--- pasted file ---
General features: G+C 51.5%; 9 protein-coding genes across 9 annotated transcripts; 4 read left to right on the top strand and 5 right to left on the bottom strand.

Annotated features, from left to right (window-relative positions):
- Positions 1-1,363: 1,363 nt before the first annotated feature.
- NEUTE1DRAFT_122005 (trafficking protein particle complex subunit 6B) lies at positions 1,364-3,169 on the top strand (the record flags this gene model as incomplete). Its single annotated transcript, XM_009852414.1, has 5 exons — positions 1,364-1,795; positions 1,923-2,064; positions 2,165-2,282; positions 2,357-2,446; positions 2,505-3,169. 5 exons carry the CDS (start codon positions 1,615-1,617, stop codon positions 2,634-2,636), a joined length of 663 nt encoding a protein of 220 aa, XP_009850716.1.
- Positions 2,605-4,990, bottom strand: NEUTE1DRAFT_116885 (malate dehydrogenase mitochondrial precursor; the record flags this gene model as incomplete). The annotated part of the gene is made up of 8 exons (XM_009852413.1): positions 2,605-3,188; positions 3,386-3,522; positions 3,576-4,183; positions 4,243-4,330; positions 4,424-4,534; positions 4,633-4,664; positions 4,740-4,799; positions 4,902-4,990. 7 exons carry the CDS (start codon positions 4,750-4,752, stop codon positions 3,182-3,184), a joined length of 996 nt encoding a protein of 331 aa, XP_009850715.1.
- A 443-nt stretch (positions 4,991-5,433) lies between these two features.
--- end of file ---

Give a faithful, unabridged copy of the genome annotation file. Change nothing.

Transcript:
General features: G+C 51.5%; 9 protein-coding genes across 9 annotated transcripts; 4 read left to right on the top strand and 5 right to left on the bottom strand.

Annotated features, from left to right (window-relative positions):
- Positions 1-1,363: 1,363 nt before the first annotated feature.
- NEUTE1DRAFT_122005 (trafficking protein particle complex subunit 6B) lies at positions 1,364-3,169 on the top strand (the record flags this gene model as incomplete). Its single annotated transcript, XM_009852414.1, has 5 exons — positions 1,364-1,795; positions 1,923-2,064; positions 2,165-2,282; positions 2,357-2,446; positions 2,505-3,169. 5 exons carry the CDS (start codon positions 1,615-1,617, stop codon positions 2,634-2,636), a joined length of 663 nt encoding a protein of 220 aa, XP_009850716.1.
- Positions 2,605-4,990, bottom strand: NEUTE1DRAFT_116885 (malate dehydrogenase mitochondrial precursor; the record flags this gene model as incomplete). The annotated part of the gene is made up of 8 exons (XM_009852413.1): positions 2,605-3,188; positions 3,386-3,522; positions 3,576-4,183; positions 4,243-4,330; positions 4,424-4,534; positions 4,633-4,664; positions 4,740-4,799; positions 4,902-4,990. 7 exons carry the CDS (start codon positions 4,750-4,752, stop codon positions 3,182-3,184), a joined length of 996 nt encoding a protein of 331 aa, XP_009850715.1.
- A 443-nt stretch (positions 4,991-5,433) lies between these two features.